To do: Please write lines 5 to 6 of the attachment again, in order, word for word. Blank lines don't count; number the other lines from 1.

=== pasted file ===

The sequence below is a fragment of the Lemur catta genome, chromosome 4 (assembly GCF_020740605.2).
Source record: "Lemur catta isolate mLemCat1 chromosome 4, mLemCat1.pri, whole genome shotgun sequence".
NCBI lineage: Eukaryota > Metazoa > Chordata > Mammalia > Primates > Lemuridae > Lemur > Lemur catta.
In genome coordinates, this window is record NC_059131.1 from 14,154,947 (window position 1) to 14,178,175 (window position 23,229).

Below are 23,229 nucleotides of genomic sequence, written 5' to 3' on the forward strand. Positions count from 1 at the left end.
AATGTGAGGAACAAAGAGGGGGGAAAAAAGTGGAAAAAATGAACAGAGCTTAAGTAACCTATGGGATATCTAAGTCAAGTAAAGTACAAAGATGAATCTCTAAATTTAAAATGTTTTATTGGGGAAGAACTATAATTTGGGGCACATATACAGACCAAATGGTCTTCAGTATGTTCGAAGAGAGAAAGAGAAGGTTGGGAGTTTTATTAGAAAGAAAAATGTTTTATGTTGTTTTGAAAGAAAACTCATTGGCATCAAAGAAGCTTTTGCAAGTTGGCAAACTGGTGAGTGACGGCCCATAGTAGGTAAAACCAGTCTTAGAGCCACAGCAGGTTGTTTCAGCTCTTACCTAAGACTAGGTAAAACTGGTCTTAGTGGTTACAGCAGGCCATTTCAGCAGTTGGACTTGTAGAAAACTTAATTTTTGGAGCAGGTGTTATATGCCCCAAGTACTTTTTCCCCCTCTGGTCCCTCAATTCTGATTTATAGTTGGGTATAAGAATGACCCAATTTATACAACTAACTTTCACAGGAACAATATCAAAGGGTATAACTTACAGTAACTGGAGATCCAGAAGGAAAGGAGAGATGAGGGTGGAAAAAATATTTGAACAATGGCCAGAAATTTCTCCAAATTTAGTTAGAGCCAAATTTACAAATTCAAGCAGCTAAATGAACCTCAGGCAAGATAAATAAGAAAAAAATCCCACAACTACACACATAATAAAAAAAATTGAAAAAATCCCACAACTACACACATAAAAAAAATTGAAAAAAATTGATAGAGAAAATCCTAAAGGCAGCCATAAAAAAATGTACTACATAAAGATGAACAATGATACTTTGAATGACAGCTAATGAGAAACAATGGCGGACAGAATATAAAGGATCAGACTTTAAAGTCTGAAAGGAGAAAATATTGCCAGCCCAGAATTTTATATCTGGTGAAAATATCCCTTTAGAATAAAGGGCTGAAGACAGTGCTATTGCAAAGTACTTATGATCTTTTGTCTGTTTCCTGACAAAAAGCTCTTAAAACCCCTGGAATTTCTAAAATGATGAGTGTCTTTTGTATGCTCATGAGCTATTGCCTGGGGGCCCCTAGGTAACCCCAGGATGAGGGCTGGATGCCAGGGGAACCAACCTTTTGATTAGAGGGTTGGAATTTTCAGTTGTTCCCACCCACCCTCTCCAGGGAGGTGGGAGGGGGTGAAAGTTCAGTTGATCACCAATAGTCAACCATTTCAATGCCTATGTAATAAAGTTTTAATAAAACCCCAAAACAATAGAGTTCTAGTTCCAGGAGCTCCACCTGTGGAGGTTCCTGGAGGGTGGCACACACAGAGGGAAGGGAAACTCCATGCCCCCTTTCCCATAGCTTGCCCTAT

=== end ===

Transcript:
Below are 23,229 nucleotides of genomic sequence, written 5' to 3' on the forward strand. Positions count from 1 at the left end.
AATGTGAGGAACAAAGAGGGGGGAAAAAAGTGGAAAAAATGAACAGAGCTTAAGTAACCTATGGGATATCTAAGTCAAGTAAAGTACAAAGATGAATCTCTAAATTTAAAATGTTTTATTGGGGAAGAACTATAATTTGGGGCACATATACAGACCAAATGGTCTTCAGTATGTTCGAAGAGAGAAAGAGAAGGTTGGGAGTTTTATTAGAAAGAAAAATGTTTTATGTTGTTTTGAAAGAAAACTCATTGGCATCAAAGAAGCTTTTGCAAGTTGGCAAACTGGTGAGTGACGGCCCATAGTAGGTAAAACCAGTCTTAGAGCCACAGCAGGTTGTTTCAGCTCTTACCTAAGACTAGGTAAAACTGGTCTTAGTGGTTACAGCAGGCCATTTCAGCAGTTGGACTTGTAGAAAACTTAATTTTTGGAGCAGGTGTTATATGCCCCAAGTACTTTTTCCCCCTCTGGTCCCTCAATTCTGATTTATAGTTGGGTATAAGAATGACCCAATTTATACAACTAACTTTCACAGGAACAATATCAAAGGGTATAACTTACAGTAACTGGAGATCCAGAAGGAAAGGAGAGATGAGGGTGGAAAAAATATTTGAACAATGGCCAGAAATTTCTCCAAATTTAGTTAGAGCCAAATTTACAAATTCAAGCAGCTAAATGAACCTCAGGCAAGATAAATAAGAAAAAAATCCCACAACTACACACATAATAAAAAAAATTGAAAAAATCCCACAACTACACACATAAAAAAAATTGAAAAAAATTGATAGAGAAAATCCTAAAGGCAGCCATAAAAAAATGTACTACATAAAGATGAACAATGATACTTTGAATGACAGCTAATGAGAAACAATGGCGGACAGAATATAAAGGATCAGACTTTAAAGTCTGAAAGGAGAAAATATTGCCAGCCCAGAATTTTATATCTGGTGAAAATATCCCTTTAGAATAAAGGGCTGAAGACAGTGCTATTGCAAAGTACTTATGATCTTTTGTCTGTTTCCTGACAAAAAGCTCTTAAAACCCCTGGAATTTCTAAAATGATGAGTGTCTTTTGTATGCTCATGAGCTATTGCCTGGGGGCCCCTAGGTAACCCCAGGATGAGGGCTGGATGCCAGGGGAACCAACCTTTTGATTAGAGGGTTGGAATTTTCAGTTGTTCCCACCCACCCTCTCCAGGGAGGTGGGAGGGGGTGAAAGTTCAGTTGATCACCAATAGTCAACCATTTCAATGCCTATGTAATAAAGTTTTAATAAAACCCCAAAACAATAGAGTTCTAGTTCCAGGAGCTCCACCTGTGGAGGTTCCTGGAGGGTGGCACACACAGAGGGAAGGGAAACTCCATGCCCCCTTTCCCATAGCTTGCCCTAT